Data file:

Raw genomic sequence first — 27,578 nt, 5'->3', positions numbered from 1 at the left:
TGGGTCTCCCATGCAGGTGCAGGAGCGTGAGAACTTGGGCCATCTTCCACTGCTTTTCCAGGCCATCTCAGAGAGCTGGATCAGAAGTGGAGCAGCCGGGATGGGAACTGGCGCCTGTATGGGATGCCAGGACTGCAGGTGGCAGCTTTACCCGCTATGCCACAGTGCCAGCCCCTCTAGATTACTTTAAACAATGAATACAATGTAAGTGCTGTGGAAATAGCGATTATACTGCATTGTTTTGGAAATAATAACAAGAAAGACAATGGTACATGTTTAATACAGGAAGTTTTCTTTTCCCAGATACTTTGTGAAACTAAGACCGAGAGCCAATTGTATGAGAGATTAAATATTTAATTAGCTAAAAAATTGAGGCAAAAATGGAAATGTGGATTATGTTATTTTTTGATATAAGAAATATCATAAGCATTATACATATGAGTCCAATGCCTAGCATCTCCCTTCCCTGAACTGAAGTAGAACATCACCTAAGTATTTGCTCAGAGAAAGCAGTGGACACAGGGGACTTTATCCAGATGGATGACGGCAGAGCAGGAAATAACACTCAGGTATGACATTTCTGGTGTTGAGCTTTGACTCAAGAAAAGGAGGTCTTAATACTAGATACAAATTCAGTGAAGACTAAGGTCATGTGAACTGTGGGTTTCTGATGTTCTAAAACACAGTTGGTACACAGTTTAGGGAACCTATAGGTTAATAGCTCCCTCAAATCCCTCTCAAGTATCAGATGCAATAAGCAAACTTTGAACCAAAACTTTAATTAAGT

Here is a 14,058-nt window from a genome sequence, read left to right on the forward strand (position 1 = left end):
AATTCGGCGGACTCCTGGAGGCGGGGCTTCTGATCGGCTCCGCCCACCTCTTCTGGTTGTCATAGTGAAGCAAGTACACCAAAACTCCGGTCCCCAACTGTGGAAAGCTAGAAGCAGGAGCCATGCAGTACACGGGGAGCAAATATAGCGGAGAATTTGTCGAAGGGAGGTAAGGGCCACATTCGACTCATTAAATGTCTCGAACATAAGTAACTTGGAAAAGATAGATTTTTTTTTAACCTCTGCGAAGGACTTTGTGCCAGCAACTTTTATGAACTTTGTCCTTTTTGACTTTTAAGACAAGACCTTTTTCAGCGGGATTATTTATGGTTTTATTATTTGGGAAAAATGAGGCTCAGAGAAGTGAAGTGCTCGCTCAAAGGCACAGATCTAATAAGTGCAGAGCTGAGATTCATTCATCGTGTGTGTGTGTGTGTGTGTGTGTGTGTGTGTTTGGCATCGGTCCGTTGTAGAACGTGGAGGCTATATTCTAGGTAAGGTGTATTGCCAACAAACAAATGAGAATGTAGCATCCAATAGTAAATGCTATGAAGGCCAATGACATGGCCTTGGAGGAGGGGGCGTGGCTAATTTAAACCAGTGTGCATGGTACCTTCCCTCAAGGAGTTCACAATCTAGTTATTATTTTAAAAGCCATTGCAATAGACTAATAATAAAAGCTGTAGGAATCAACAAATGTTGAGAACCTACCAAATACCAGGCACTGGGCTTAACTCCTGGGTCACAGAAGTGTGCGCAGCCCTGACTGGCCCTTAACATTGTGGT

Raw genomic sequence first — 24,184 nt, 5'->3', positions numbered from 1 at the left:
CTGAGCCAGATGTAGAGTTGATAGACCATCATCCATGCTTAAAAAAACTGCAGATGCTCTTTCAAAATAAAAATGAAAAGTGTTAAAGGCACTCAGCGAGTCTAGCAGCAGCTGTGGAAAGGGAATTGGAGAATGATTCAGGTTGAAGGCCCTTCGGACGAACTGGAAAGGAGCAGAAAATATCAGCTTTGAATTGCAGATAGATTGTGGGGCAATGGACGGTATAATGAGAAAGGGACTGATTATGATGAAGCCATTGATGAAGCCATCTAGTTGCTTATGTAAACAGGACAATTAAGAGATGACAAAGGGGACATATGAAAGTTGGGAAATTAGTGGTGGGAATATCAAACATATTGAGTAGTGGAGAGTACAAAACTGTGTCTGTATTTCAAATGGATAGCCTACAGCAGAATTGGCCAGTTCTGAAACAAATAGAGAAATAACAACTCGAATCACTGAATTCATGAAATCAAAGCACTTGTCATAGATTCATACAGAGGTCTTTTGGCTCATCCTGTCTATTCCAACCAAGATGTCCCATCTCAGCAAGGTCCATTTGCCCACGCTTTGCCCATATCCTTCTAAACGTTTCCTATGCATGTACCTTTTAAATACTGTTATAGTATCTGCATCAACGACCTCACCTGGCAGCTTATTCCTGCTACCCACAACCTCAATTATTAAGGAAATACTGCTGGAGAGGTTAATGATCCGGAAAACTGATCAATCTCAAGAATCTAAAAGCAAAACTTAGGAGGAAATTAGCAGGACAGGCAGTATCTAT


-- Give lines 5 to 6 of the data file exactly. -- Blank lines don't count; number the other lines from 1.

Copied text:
Raw genomic sequence first — 24,184 nt, 5'->3', positions numbered from 1 at the left:
CTGAGCCAGATGTAGAGTTGATAGACCATCATCCATGCTTAAAAAAACTGCAGATGCTCTTTCAAAATAAAAATGAAAAGTGTTAAAGGCACTCAGCGAGTCTAGCAGCAGCTGTGGAAAGGGAATTGGAGAATGATTCAGGTTGAAGGCCCTTCGGACGAACTGGAAAGGAGCAGAAAATATCAGCTTTGAATTGCAGATAGATTGTGGGGCAATGGACGGTATAATGAGAAAGGGACTGATTATGATGAAGCCATTGATGAAGCCATCTAGTTGCTTATGTAAACAGGACAATTAAGAGATGACAAAGGGGACATATGAAAGTTGGGAAATTAGTGGTGGGAATATCAAACATATTGAGTAGTGGAGAGTACAAAACTGTGTCTGTATTTCAAATGGATAGCCTACAGCAGAATTGGCCAGTTCTGAAACAAATAGAGAAATAACAACTCGAATCACTGAATTCATGAAATCAAAGCACTTGTCATAGATTCATACAGAGGTCTTTTGGCTCATCCTGTCTATTCCAACCAAGATGTCCCATCTCAGCAAGGTCCATTTGCCCACGCTTTGCCCATATCCTTCTAAACGTTTCCTATGCATGTACCTTTTAAATACTGTTATAGTATCTGCATCAACGACCTCACCTGGCAGCTTATTCCTGCTACCCACAACCTCAATTATTAAGGAAATACTGCTGGAGAGGTTAATGATCCGGAAAACTGATCAATCTCAAGAATCTAAAAGCAAAACTTAGGAGGAAATTAGCAGGACAGGCAGTATCTAT